"We bring the ergonomics that are lost through desk sharing back into the office" that is the idea of Adaption Lab, as co-founder Artjom Sotnkiv sums it up.
The story of the startup began a little more than two years ago. Not in Hamburg, where Adaption Lab was founded one and a half years later, but in Lisbon. In February 2020, Christoph Janyska stood on a stage and pitched his idea of a workplace that automatically adapts itself to its users. Simply enter your personal data in the app, place the smartphone on the table and the whole workplace optimises itself. He was in Lisbon for his Master's degree and had set his mind on founding his own company.
After his short presentation with two PowerPoint slides, audience members came up to him and said how good they thought the idea was. Among them were two co-working space operators from South Africa who spoke directly about a "multimillion dollar idea". At the time, this was still a utopian dream of the future, but it was exactly the motivation Christoph needed to get started
But he couldn't do it alone, so Christoph brought in his friend Bastian as a co-founder. In February, he asked his friend if he would like to start the company with him, and in Juli, Bastian moved to Lisbon. Bastian also brought along some expertise from his degree in mechanical engineering and six years of experience at Volkswagen.
The two of them then started planning the adaptive workplace. The pandemic was more of a help than a problem. "I'm a social being and if it hadn't been for Corona, I probably would have been out and about in Lisbon meeting people." Christoph tells us. So he used the time at home to push the startup forward.
It was more by chance that he ended up in Hamburg. Bastian wanted to return to Germany and Christoph spontaneously moved into a friend's shared flat in Hamburg. He stayed, as he explains, "because Hamburg is simply an awesome city" and the other founders moved with him.
While their chair was taking shape, finding investors proved to be a challenge. "With startups, you always read about rapid prototyping. Three changes are proposed, implemented and tested in a week." With hardware, however, it takes a little longer, even if you work with 3D printers like Adaption Lab. "That's enough to scare off 90% of the investors from hardware startups." Explains Christoph. The first prototype of the chair was still far from a finished product that people could sit on. This made the search for backers even more difficult. Even at the beginning of their start-up, the funding EXIST was also an option, but they initially discarded it because of the lengthy application process.
Finding customers for a pre-order was also difficult at that time. On the one hand, the offices were closed anyway because of the pandemic, and on the other hand, potential customers wanted to see not only a proof of concept, but also the design of the finished chair and sit on it.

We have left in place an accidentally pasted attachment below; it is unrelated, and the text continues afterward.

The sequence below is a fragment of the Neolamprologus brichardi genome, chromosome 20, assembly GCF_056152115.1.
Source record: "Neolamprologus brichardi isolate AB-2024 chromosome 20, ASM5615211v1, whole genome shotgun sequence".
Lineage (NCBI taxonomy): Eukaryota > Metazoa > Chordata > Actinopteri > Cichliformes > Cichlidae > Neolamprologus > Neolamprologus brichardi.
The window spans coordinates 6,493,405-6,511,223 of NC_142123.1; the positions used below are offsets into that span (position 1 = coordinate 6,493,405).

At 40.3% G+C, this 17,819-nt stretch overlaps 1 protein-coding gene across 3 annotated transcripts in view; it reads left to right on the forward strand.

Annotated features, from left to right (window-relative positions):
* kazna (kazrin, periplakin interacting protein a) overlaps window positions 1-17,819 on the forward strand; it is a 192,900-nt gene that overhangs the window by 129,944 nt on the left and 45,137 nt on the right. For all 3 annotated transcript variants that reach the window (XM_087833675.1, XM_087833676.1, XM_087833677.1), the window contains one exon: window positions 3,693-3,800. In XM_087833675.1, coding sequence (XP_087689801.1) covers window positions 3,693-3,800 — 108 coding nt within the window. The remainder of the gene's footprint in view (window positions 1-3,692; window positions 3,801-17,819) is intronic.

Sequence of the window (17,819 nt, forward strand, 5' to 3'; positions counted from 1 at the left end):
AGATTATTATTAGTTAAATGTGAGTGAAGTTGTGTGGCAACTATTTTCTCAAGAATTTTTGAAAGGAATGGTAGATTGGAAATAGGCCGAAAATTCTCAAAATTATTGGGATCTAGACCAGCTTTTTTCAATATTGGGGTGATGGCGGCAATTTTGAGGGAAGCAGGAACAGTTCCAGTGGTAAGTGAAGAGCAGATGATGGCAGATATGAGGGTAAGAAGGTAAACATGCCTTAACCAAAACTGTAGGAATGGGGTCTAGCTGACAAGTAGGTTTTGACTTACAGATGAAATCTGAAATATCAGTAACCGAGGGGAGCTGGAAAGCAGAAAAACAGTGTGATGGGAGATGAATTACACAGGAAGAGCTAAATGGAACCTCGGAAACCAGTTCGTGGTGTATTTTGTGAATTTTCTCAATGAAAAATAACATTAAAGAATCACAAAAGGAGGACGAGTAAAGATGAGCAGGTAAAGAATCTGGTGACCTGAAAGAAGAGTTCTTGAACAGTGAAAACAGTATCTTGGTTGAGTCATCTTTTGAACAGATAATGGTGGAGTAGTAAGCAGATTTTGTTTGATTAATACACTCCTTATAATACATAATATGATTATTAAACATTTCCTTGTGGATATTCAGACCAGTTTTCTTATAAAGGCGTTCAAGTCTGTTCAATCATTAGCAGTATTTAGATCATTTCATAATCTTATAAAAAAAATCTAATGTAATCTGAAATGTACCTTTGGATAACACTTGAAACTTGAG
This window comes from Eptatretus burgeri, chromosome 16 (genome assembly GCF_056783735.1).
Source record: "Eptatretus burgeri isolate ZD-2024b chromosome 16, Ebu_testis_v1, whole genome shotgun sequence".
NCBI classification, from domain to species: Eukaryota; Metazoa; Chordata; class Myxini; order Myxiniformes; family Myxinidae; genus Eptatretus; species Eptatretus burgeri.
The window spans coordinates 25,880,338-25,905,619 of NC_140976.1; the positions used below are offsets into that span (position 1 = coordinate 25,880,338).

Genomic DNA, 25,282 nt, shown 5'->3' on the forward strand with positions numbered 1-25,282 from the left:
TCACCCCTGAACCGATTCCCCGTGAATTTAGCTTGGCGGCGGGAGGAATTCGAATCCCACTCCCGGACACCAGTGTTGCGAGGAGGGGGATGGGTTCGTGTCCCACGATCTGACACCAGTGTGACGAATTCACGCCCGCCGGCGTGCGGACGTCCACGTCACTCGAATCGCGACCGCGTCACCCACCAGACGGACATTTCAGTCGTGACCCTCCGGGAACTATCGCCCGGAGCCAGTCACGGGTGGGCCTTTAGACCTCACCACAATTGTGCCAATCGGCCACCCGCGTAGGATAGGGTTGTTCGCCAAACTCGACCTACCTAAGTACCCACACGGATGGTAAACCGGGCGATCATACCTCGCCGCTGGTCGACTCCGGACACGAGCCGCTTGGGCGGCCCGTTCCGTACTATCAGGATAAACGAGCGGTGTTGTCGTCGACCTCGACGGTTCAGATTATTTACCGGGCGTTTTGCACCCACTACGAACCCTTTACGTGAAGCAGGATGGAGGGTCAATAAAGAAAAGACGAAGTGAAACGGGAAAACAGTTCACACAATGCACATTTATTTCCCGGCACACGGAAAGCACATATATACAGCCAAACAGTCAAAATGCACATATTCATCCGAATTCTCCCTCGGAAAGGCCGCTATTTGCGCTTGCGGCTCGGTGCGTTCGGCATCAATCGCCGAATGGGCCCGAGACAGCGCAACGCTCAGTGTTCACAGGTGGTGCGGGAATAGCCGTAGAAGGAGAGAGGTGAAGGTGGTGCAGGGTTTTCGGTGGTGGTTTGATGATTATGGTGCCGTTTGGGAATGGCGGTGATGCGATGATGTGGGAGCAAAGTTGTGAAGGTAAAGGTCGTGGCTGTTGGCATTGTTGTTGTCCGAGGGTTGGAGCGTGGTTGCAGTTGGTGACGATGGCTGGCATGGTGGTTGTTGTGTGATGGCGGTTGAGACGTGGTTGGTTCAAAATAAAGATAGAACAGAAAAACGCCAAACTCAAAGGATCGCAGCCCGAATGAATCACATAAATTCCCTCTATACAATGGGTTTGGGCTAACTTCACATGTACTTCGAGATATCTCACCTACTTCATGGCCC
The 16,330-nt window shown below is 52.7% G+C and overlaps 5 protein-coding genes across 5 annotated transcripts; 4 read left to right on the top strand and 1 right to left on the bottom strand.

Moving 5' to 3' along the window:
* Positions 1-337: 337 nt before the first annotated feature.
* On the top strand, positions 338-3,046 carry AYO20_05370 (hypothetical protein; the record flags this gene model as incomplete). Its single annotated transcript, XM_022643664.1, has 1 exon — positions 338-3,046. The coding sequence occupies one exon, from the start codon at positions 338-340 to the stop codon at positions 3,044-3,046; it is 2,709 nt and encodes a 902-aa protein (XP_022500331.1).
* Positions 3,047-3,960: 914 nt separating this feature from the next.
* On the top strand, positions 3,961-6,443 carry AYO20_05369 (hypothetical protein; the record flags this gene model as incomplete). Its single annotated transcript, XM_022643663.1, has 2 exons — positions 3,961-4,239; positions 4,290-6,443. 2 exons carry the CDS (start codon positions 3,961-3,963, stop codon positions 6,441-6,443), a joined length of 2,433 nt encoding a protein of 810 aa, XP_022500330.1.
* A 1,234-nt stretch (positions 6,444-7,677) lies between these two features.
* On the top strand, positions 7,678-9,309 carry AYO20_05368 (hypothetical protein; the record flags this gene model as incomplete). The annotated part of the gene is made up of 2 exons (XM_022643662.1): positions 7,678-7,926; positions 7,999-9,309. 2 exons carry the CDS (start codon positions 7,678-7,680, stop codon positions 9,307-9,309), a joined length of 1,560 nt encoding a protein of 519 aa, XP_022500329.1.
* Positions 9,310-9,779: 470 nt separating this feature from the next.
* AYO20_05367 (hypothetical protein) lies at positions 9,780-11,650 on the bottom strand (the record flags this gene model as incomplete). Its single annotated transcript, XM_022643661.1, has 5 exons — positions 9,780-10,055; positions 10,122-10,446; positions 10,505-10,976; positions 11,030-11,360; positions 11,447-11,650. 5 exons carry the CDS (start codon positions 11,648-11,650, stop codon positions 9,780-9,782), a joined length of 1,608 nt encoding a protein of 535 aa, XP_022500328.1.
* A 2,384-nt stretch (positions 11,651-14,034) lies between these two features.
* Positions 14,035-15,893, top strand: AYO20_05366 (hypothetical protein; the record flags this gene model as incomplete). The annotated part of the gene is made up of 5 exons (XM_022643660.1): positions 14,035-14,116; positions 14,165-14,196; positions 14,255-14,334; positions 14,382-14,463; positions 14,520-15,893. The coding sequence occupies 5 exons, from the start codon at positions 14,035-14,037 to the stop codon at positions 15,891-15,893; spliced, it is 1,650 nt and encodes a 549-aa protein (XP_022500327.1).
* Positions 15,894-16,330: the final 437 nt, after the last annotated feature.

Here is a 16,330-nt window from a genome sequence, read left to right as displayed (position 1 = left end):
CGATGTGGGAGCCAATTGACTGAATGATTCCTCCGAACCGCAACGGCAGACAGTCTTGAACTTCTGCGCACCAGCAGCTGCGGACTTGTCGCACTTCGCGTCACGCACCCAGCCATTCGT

But that still needed development time and the founders needed money for it. Investors were open to talks, but they wanted Adaption Lab to have its first customers before they got involved. But there were no doubts about the idea, because while the potential investors were cautious, the feedback from potential customers was consistently positive. Only no one wanted to order yet. In this dilemma, the boys came back to the EXIST founder's scholarship. In order to get off to a good start with the funding, the Adaption Lab team needed to be enlarged. What was missing was competence in the software field, especially someone who could develop an app to control the workplace. For this, Christoph contacted Thomas Jagla. The two had graduated from high school together and had already worked together on projects in the past. Thomas didn't need much persuasion either. He joined the team and together the three of them applied for EXIST.
They received the funding in June 2021 and continued their work with the newly acquired financial means. In retrospect, this was the right decision for the founding team. "Without EXIST, we definitely couldn't have done it," Christoph explains.
While Christoph was pitching and starting up in Lisbon, Artjom decided in Hamburg that he wanted to start his own business. The graduated aircraft engineer wanted to implement his own ideas and therefore went back to university two years after his graduation. Not for lectures, however, but for the courses offered by HAW Gründerservice. As an alumnus, Artjom was able to take these courses free of charge and learned everything he needed to set up a business in over 180 hours of courses alongside his work.
Christoph then found this while looking for the fourth and final member for his founding team. The two met, realised they were almost neighbours, talked about the idea and its implementation. After a short time of getting to know each other, Artjom then joined Adaption Lab, bringing with him more knowledge in engineering and as a project manager.
Now the startup really took off. After several prototypes, a fully automatically adapting workstation is ready, the chairs have a final design, the associated app works and some parts are waiting for their patents to be granted. With this, the guys were not only able to convince investors of their merits, but also win a large European aviation company as a customer.
In the future, Adaption Lab wants to optimise its workstations even further. Sensors that automatically react to the user are one idea, but in any case the chairs are to be optimised for series production. The founders would also like to make the leap across the pond and automate offices in America. "More customers in Germany wouldn't be bad either, we're already on the road in Europe," Christoph quips.